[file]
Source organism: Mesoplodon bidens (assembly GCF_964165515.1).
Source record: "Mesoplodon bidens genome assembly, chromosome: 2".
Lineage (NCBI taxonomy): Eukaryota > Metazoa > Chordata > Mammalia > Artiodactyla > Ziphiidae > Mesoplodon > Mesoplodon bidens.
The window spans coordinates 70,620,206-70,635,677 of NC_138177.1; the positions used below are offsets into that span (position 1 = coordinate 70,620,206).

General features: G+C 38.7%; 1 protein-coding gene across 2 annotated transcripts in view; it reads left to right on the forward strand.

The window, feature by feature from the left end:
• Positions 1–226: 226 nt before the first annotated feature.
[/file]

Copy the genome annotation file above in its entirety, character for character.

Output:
Source organism: Mesoplodon bidens (assembly GCF_964165515.1).
Source record: "Mesoplodon bidens genome assembly, chromosome: 2".
Lineage (NCBI taxonomy): Eukaryota > Metazoa > Chordata > Mammalia > Artiodactyla > Ziphiidae > Mesoplodon > Mesoplodon bidens.
The window spans coordinates 70,620,206-70,635,677 of NC_138177.1; the positions used below are offsets into that span (position 1 = coordinate 70,620,206).

General features: G+C 38.7%; 1 protein-coding gene across 2 annotated transcripts in view; it reads left to right on the forward strand.

The window, feature by feature from the left end:
• Positions 1–226: 226 nt before the first annotated feature.